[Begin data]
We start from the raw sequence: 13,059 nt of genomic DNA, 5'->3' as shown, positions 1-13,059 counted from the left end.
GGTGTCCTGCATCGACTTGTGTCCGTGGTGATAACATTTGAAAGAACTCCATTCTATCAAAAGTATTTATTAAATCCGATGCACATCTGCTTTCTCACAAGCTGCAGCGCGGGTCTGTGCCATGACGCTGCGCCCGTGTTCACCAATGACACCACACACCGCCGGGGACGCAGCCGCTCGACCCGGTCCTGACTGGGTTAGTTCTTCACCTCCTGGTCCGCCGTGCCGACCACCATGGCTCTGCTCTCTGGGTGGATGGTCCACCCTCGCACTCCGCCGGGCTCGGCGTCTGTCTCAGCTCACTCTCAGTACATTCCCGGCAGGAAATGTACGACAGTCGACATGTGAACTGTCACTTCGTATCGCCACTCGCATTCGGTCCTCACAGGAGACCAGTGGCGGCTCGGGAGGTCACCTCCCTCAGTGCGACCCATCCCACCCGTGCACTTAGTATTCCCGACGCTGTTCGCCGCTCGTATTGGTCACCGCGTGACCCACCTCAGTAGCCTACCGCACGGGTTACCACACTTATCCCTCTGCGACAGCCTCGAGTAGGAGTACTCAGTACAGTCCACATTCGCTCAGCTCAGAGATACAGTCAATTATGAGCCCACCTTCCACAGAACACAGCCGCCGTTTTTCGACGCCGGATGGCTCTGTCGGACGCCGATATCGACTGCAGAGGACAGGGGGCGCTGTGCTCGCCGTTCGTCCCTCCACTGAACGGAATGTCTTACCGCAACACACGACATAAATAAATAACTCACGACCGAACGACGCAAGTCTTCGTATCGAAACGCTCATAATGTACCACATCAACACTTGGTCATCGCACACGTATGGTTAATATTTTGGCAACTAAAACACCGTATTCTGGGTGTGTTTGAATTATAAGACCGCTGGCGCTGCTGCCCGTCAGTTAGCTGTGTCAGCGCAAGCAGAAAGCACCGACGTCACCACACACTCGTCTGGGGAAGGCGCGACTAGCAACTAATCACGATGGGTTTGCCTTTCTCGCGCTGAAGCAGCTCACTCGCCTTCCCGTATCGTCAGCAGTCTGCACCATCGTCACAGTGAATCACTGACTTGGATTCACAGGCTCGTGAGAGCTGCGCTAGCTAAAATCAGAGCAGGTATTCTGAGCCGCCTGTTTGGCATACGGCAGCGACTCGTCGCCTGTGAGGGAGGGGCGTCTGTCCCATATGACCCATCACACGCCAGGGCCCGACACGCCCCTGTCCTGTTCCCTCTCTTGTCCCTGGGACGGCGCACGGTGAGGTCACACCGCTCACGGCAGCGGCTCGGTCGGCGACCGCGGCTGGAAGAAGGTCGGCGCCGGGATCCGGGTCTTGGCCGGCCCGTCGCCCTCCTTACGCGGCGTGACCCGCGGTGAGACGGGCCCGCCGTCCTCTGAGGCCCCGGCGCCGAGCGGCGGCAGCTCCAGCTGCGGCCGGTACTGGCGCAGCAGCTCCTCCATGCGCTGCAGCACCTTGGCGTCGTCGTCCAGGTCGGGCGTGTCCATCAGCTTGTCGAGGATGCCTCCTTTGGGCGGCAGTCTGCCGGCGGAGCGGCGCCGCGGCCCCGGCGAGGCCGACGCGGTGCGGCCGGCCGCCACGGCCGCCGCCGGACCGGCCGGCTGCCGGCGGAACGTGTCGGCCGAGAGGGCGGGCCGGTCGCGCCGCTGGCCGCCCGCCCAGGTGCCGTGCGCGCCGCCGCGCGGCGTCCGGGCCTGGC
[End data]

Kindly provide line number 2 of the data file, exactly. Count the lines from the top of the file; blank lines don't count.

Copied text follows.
GGTGTCCTGCATCGACTTGTGTCCGTGGTGATAACATTTGAAAGAACTCCATTCTATCAAAAGTATTTATTAAATCCGATGCACATCTGCTTTCTCACAAGCTGCAGCGCGGGTCTGTGCCATGACGCTGCGCCCGTGTTCACCAATGACACCACACACCGCCGGGGACGCAGCCGCTCGACCCGGTCCTGACTGGGTTAGTTCTTCACCTCCTGGTCCGCCGTGCCGACCACCATGGCTCTGCTCTCTGGGTGGATGGTCCACCCTCGCACTCCGCCGGGCTCGGCGTCTGTCTCAGCTCACTCTCAGTACATTCCCGGCAGGAAATGTACGACAGTCGACATGTGAACTGTCACTTCGTATCGCCACTCGCATTCGGTCCTCACAGGAGACCAGTGGCGGCTCGGGAGGTCACCTCCCTCAGTGCGACCCATCCCACCCGTGCACTTAGTATTCCCGACGCTGTTCGCCGCTCGTATTGGTCACCGCGTGACCCACCTCAGTAGCCTACCGCACGGGTTACCACACTTATCCCTCTGCGACAGCCTCGAGTAGGAGTACTCAGTACAGTCCACATTCGCTCAGCTCAGAGATACAGTCAATTATGAGCCCACCTTCCACAGAACACAGCCGCCGTTTTTCGACGCCGGATGGCTCTGTCGGACGCCGATATCGACTGCAGAGGACAGGGGGCGCTGTGCTCGCCGTTCGTCCCTCCACTGAACGGAATGTCTTACCGCAACACACGACATAAATAAATAACTCACGACCGAACGACGCAAGTCTTCGTATCGAAACGCTCATAATGTACCACATCAACACTTGGTCATCGCACACGTATGGTTAATATTTTGGCAACTAAAACACCGTATTCTGGGTGTGTTTGAATTATAAGACCGCTGGCGCTGCTGCCCGTCAGTTAGCTGTGTCAGCGCAAGCAGAAAGCACCGACGTCACCACACACTCGTCTGGGGAAGGCGCGACTAGCAACTAATCACGATGGGTTTGCCTTTCTCGCGCTGAAGCAGCTCACTCGCCTTCCCGTATCGTCAGCAGTCTGCACCATCGTCACAGTGAATCACTGACTTGGATTCACAGGCTCGTGAGAGCTGCGCTAGCTAAAATCAGAGCAGGTATTCTGAGCCGCCTGTTTGGCATACGGCAGCGACTCGTCGCCTGTGAGGGAGGGGCGTCTGTCCCATATGACCCATCACACGCCAGGGCCCGACACGCCCCTGTCCTGTTCCCTCTCTTGTCCCTGGGACGGCGCACGGTGAGGTCACACCGCTCACGGCAGCGGCTCGGTCGGCGACCGCGGCTGGAAGAAGGTCGGCGCCGGGATCCGGGTCTTGGCCGGCCCGTCGCCCTCCTTACGCGGCGTGACCCGCGGTGAGACGGGCCCGCCGTCCTCTGAGGCCCCGGCGCCGAGCGGCGGCAGCTCCAGCTGCGGCCGGTACTGGCGCAGCAGCTCCTCCATGCGCTGCAGCACCTTGGCGTCGTCGTCCAGGTCGGGCGTGTCCATCAGCTTGTCGAGGATGCCTCCTTTGGGCGGCAGTCTGCCGGCGGAGCGGCGCCGCGGCCCCGGCGAGGCCGACGCGGTGCGGCCGGCCGCCACGGCCGCCGCCGGACCGGCCGGCTGCCGGCGGAACGTGTCGGCCGAGAGGGCGGGCCGGTCGCGCCGCTGGCCGCCCGCCCAGGTGCCGTGCGCGCCGCCGCGCGGCGTCCGGGCCTGGC